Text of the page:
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Stock Markets And You

Author : Pankaj Modi

If you have the resources, would you rather be the total owner of your own business, or have just a part of some one Else's business? Well, ask a silly question . . . your answer would be OBVIOUSLY total ownership! What is the point of owning a minuscule part of a business, when it is possible to buy the whole business? Any one would love being total owner. Indeed, this is quite the answer expected, and it seems pointless to start a blog. Asking such a question when it could begin dispensing information on myriad specific topics like credit card consolidation and mortgage loans or diversifying portfolios. These are among the many vital topics people are in doubt all the time. The answer is simple, and it is that the answer to the question that was asked is not that simple nor as obvious. A convoluted statement may be, but some explanation is in order. While it may seem plain and logically clear that if the resources were present, it would be smart to buy the entire business than a share of it; this is not really the case.

The logic gets disproved when looked at in terms of greater value for money, in fact, better utilization of the resources. Unlimited though they may, the best use of the money you may spend on buying up an entire business would be by buying fractions of several companies. Now you get it. The world of stocks is exactly what is being talked about. Here, you get the better deal if you buy the fraction or the stocks rather than if you buy up whole companies. In any case, this is always the better position to be in, if you are on the look out for the optimal use of your money. Of course, if you are an entrepreneur rather than an investor, who is interested in running the business, which is a different story as it involves. Purchasing an entire company is fiddly in the extreme. The deal is often among sellers and buyers who are extremely knowledgeable as well as resourceful. The deal may not always work out in the buyers benefit.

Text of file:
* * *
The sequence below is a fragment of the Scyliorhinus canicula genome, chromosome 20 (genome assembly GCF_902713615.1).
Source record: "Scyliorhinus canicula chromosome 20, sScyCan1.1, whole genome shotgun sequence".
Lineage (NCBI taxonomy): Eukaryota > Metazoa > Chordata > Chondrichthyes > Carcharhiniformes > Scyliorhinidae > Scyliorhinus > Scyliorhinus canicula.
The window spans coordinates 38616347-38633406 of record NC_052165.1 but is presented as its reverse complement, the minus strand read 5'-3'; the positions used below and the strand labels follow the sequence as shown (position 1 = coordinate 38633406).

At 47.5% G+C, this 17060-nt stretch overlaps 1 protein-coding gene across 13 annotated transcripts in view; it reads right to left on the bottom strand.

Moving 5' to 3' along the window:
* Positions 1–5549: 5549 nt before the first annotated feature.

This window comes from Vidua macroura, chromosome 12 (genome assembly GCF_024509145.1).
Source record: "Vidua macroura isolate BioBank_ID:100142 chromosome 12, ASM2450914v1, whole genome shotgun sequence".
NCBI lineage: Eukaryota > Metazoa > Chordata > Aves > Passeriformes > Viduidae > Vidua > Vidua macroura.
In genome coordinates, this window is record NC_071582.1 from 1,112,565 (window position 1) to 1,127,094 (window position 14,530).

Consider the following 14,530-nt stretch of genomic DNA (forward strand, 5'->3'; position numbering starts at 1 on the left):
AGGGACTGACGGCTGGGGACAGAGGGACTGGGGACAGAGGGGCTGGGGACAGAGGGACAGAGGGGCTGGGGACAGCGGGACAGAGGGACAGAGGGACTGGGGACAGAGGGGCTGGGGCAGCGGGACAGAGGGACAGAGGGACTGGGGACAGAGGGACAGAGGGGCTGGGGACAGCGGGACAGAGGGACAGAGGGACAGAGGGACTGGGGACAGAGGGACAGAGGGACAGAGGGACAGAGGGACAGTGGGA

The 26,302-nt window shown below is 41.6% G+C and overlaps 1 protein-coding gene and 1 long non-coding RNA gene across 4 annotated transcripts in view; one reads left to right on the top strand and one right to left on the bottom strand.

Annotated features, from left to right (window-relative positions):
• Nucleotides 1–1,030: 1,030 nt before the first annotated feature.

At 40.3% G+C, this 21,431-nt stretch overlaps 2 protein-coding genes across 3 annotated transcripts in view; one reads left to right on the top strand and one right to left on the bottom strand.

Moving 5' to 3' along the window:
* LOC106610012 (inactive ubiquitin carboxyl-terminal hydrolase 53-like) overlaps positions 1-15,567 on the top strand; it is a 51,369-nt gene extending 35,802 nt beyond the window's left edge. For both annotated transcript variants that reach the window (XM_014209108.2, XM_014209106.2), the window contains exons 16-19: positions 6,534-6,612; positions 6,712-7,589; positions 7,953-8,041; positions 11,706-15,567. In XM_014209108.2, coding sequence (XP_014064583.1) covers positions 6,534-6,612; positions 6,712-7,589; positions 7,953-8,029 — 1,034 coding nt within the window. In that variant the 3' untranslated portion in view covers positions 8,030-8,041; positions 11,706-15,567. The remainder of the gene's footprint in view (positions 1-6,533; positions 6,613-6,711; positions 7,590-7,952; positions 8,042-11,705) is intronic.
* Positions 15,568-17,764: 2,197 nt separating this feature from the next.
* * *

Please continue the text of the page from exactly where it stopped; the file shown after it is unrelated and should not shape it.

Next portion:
If the company is worth buying, it is absolutely certain that you will have competition. Numerous players will come in and some will operate clandestinely. It is a given that it will not be a one horse race, and you will have to name the best price. As interest evinced increases, your hold over the price will relax. Hardly a happy scenario when looked at from a buyer's viewpoint. Purchase prices will hardly remain at the low. The probability that the entity that ends up with the company has paid quite a steep price for it is pretty strong. This may lead to chances of creating long term value being diluted. Part owner ship or buying stock is a whole different ball game. Cheaper and more value for money in many ways less cumbersome than owning a whole company. Getting richer through stocks is a whole lot easier than buying up an entire company. A negotiated price of the company will come out entirely different when compared with prices stocks.

Author's Resource Box offers information on all things financial including tips on how to avoid personal bankruptcy, mortgage loans, saving tips and credit card consolidation.

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Tags:   personal bankruptcy, credit card consolidation, mortgage loans

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Submitted : 2010-12-08    Word Count : 533    Times Viewed: 195